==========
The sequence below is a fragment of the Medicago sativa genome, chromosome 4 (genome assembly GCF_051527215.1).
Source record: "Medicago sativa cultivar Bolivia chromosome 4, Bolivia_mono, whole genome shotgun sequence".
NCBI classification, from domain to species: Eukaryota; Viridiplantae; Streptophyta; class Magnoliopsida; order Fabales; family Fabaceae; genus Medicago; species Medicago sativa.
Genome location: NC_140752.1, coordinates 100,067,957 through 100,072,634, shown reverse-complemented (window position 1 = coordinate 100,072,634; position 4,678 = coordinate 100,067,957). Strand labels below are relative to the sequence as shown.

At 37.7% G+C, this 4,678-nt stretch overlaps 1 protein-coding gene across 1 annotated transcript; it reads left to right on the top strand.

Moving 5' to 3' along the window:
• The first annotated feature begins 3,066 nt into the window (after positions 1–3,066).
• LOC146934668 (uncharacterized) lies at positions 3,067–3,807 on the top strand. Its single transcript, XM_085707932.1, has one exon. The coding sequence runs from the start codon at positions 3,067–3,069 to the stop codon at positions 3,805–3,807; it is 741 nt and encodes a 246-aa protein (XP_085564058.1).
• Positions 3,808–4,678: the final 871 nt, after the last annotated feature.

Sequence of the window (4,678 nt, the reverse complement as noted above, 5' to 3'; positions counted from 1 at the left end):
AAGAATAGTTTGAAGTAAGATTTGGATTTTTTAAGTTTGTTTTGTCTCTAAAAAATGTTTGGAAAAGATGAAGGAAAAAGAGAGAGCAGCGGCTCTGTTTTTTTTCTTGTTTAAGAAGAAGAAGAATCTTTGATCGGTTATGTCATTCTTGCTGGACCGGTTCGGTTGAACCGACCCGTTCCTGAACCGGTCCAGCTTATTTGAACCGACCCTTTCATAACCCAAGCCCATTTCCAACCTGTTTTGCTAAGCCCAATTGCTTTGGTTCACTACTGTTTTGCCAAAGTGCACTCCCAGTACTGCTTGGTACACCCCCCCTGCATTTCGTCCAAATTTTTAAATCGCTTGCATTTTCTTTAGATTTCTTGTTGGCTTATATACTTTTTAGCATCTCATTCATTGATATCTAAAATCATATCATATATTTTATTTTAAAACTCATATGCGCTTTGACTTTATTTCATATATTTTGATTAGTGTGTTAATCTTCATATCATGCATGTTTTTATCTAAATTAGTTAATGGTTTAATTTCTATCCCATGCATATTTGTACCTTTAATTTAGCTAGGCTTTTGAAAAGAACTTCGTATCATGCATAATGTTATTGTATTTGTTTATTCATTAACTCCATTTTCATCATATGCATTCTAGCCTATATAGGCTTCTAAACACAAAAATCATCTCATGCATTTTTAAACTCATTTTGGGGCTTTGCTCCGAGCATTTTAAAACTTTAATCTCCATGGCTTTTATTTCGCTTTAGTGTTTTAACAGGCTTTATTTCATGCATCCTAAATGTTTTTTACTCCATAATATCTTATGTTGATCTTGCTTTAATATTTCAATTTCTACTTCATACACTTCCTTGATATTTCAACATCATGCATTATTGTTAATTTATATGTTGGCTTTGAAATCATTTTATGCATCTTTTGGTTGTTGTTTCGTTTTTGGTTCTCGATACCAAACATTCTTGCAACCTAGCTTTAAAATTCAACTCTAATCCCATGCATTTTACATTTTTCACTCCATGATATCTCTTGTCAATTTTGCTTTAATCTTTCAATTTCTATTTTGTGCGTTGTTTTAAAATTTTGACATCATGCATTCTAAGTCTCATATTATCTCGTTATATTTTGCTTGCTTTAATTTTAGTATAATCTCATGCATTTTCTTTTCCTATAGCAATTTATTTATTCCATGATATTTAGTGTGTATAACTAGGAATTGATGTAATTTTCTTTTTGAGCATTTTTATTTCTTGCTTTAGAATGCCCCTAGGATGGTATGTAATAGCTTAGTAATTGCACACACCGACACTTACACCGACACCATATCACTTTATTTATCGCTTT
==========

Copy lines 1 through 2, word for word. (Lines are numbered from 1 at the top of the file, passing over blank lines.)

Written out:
The sequence below is a fragment of the Medicago sativa genome, chromosome 4 (genome assembly GCF_051527215.1).
Source record: "Medicago sativa cultivar Bolivia chromosome 4, Bolivia_mono, whole genome shotgun sequence".